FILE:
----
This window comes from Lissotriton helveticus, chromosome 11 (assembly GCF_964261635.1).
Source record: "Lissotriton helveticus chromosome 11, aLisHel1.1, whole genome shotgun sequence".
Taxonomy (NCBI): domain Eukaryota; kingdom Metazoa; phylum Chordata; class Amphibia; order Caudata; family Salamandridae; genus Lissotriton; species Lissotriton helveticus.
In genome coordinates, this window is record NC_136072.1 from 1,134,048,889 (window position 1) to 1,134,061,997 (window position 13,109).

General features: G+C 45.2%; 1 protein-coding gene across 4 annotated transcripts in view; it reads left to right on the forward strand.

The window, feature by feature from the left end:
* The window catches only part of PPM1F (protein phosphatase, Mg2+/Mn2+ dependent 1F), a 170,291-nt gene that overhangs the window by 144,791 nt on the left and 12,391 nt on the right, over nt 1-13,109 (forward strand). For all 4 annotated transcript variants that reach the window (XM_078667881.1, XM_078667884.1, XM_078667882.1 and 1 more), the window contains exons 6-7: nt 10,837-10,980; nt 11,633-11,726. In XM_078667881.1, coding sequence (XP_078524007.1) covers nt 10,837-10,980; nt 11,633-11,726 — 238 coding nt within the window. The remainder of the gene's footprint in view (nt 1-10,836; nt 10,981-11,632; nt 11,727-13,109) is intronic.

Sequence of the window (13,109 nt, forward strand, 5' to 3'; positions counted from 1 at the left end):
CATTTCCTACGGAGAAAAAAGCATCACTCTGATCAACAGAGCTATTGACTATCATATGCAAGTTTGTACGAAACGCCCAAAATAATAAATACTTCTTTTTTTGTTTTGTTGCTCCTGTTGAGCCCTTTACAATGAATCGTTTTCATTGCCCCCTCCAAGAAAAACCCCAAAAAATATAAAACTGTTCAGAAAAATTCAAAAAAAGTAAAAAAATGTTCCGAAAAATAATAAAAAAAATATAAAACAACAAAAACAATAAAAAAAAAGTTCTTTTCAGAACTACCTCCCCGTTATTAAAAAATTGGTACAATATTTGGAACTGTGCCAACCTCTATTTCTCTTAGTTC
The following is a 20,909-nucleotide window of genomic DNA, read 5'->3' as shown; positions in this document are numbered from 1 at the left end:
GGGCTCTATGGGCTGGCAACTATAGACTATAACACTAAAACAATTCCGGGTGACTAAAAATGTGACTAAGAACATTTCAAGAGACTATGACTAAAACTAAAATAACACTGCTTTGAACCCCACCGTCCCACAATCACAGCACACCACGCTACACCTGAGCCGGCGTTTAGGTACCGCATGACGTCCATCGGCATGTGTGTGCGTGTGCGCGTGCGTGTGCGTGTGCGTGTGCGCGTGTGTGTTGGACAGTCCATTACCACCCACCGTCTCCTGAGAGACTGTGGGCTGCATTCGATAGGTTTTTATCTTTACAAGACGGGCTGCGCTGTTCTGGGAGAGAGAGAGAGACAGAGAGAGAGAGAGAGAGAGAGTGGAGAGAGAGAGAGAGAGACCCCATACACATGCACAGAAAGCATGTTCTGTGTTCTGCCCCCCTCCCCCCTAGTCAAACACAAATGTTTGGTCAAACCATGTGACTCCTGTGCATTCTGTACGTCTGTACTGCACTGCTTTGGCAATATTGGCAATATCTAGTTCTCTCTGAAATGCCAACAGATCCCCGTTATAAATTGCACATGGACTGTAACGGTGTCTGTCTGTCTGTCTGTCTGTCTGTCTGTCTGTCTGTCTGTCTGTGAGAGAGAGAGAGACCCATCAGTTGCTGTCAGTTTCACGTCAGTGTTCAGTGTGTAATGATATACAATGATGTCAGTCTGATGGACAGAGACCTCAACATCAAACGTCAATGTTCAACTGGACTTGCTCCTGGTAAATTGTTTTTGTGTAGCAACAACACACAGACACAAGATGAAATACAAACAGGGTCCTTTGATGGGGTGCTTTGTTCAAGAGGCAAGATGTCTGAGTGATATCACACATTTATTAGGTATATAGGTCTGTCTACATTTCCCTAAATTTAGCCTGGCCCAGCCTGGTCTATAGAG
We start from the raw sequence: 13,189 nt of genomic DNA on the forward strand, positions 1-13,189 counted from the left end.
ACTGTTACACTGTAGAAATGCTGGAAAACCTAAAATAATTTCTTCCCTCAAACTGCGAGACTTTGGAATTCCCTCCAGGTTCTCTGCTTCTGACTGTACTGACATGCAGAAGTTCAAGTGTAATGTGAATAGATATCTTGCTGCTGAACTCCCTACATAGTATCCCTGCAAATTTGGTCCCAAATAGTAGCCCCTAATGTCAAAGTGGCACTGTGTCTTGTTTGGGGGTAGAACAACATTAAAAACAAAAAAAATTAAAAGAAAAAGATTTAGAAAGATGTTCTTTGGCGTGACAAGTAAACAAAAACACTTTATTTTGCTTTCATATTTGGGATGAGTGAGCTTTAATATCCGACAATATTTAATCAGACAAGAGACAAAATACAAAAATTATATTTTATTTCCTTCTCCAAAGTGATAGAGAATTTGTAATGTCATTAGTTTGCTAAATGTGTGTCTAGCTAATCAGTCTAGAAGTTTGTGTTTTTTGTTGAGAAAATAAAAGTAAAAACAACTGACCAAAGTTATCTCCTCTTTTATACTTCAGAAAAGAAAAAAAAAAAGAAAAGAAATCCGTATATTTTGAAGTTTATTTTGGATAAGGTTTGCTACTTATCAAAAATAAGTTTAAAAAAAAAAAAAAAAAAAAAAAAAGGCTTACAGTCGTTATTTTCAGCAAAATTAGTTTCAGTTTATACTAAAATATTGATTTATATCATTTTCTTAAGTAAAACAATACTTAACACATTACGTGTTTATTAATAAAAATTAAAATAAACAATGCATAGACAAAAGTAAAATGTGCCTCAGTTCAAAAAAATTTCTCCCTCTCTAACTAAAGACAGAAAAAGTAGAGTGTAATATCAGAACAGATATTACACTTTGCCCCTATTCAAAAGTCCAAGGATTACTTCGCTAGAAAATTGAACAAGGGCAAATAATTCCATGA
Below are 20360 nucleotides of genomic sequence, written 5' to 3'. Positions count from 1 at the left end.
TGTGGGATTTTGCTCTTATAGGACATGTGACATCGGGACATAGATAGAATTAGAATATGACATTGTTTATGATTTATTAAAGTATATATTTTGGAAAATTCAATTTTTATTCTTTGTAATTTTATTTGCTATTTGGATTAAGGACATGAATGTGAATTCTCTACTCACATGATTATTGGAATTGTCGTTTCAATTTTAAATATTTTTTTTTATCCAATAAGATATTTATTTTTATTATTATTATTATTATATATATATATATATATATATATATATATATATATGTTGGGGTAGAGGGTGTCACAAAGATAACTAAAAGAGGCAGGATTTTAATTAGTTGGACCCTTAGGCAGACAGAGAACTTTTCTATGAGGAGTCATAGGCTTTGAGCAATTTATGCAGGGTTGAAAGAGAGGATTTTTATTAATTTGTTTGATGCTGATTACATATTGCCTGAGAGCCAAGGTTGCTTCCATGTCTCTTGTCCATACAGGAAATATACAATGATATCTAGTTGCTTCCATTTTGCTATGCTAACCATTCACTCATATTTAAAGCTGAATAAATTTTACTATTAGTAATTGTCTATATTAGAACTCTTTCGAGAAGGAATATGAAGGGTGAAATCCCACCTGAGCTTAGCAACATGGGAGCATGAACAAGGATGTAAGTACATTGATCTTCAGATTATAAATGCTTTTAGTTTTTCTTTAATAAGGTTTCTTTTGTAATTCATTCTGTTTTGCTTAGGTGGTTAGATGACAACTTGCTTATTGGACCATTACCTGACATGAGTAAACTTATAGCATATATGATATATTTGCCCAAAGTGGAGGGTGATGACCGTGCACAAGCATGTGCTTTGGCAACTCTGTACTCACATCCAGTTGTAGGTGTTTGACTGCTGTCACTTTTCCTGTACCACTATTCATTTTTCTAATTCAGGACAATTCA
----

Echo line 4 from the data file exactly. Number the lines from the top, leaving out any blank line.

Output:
In genome coordinates, this window is record NC_136072.1 from 1,134,048,889 (window position 1) to 1,134,061,997 (window position 13,109).